to come up with an idea of how they could evolve to a climate. Some people thought they just were created that way. One of the first ideas was the idea somehow purposed
by Lamarck that they can somehow will themselves to change. So for an example a giraffe got
a long neck by stretching up to reach leaves higher in the tree. They didn’t understand
how genetics worked and how information was passed from generation to generation. And
eventually Charles Darwin came up with this theory of natural selection. You have variation
in a population. So you have moths that are dark and moths that are light and then the
ones that don’t fit in are selected. In other words they’re eaten by birds. And so over
time species are going to start to adapt to their local climate. So there was argument
about this. And over next fifty years it became established as the scientific theory. And
we really haven’t changed it much since the time of Darwin to explain how evolution occurs.
Let me give you another one you maybe never heard of. It’s called the Miasma Theory. This
was a theory that explained infectious disease. The idea went like this, that organic material,
when it dies, give off this bad air or this miasma that moves through. So this is an explanation
for how typhoid fever would spread throughout people. And this is a book on the prevention
against bad air. Well science didn’t stack up to support the Miasma Theory and so it
was thrown out and replaced by the Germ Theory. Scientists like Louis Pasteur, and this is
his pasteur flask, started to study, well, how does something go bad? How does something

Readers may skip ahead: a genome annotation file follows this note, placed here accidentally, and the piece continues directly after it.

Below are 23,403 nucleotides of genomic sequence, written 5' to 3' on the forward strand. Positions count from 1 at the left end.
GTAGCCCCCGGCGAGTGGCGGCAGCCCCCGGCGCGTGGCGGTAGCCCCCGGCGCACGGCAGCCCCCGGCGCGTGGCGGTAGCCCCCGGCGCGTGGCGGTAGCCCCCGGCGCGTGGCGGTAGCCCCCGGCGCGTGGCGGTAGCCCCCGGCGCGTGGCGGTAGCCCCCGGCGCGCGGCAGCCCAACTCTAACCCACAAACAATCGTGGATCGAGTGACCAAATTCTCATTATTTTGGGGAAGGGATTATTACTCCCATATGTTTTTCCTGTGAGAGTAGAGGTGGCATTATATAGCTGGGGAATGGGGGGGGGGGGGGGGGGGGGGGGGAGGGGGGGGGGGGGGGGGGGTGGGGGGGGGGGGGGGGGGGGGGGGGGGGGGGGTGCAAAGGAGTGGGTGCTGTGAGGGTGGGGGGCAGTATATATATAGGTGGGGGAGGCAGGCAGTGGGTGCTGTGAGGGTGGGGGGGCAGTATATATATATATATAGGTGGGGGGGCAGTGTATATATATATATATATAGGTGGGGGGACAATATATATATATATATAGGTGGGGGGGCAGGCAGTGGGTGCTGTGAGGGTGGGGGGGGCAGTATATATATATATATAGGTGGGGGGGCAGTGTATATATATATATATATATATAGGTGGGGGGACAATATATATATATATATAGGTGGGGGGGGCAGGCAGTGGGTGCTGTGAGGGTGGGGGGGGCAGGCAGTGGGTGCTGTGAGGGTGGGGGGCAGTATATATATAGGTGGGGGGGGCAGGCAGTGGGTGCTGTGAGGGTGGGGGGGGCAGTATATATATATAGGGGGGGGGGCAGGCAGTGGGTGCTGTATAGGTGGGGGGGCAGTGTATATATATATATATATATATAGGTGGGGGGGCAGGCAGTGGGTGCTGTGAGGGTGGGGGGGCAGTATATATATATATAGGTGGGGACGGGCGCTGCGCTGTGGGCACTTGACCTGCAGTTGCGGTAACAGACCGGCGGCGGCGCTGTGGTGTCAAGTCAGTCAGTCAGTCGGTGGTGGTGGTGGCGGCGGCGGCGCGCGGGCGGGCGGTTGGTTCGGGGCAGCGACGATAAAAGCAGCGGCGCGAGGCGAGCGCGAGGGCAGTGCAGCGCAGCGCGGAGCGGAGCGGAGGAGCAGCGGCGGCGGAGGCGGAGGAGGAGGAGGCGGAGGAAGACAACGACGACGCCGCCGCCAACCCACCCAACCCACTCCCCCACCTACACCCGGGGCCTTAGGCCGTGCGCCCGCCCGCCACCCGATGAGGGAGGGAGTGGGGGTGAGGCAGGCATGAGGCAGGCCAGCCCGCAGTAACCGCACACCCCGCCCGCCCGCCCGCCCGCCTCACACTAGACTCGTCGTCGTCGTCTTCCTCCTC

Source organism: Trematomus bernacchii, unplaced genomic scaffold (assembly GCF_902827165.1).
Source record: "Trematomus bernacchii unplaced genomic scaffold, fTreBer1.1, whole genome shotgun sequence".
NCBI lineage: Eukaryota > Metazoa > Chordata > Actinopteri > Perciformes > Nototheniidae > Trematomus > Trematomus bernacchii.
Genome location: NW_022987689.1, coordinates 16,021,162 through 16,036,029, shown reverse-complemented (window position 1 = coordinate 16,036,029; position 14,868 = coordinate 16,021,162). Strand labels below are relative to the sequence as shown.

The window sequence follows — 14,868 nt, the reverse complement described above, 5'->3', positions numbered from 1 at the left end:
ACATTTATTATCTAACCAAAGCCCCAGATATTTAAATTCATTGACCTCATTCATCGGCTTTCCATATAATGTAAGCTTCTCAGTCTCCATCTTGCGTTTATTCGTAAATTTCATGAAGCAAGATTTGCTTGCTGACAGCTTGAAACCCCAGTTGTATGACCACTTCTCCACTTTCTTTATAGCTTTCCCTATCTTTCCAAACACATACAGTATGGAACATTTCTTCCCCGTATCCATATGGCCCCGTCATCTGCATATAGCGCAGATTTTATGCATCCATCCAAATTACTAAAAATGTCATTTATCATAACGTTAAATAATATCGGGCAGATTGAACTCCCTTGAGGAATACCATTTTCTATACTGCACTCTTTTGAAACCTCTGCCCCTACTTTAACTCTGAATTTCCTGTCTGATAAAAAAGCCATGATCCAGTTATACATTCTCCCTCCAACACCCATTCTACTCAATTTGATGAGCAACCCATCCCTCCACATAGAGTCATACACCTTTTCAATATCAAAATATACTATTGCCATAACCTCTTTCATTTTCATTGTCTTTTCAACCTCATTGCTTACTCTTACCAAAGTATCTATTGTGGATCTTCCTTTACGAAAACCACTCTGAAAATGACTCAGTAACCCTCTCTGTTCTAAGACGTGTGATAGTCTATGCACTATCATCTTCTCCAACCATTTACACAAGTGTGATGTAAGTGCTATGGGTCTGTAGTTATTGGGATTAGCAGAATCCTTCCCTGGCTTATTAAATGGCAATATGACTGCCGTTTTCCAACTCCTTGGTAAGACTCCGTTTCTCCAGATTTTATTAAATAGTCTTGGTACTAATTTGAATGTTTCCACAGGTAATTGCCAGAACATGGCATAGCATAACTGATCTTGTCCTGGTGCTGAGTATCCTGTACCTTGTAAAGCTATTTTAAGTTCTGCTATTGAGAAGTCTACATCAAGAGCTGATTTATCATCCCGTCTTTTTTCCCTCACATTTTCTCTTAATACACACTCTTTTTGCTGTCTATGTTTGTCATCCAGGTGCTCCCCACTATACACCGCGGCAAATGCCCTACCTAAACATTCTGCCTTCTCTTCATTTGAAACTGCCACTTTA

spoil? And at this time we were also using microscopes to look at microscopic life. And
so eventually we came up with this germ theory. That bacteria and viruses are passed from
one organism to another that cause disease. And evidence started to pile up and now we
have the germ theory. But it could eventually be replaced by something else. And so when
we’re talking about a theory it’s well established. Well in the science classroom then what is
a hypothesis? It’s not a scientific theory. And it’s not like a lot of teachers will say,
it’s not an educated guess. What is a hypothesis? A hypothesis is a plausible explanation for
what we are seeing or our observations. And so it’s not just a wild guess. It’s an explanation
of what we think is going on. And this works best through analogy. So basically we sit
here with all of these scientific theories and then we make new observations. And those
observations we can bridge the gap between theories and observations using explanations.
Using hypothesis or hypothesis testing. Now in engineering it’s a little bit different.
They also come up with guesses and explanations, but they use that as a part of what’s called
the cycle of design. So basically you start by planning. So you come up with a problem
or a human need that we have to fulfill. You then design a solution to that. You create
the solution and then you evaluate it. And then after you’ve evaluated it, then we may improve
upon a new design, a better design. We create that. Test it and then we do that same thing
over and over again. So there still is this idea of me explaining what happened, what
went wrong, what went right. Here’s an example. So this is the first apple computer. Basically
it just shipped you the motherboard and you had to build everything around the outside
of it. That was improved by the Apple II. That was my first computer. And then the MacIntosh,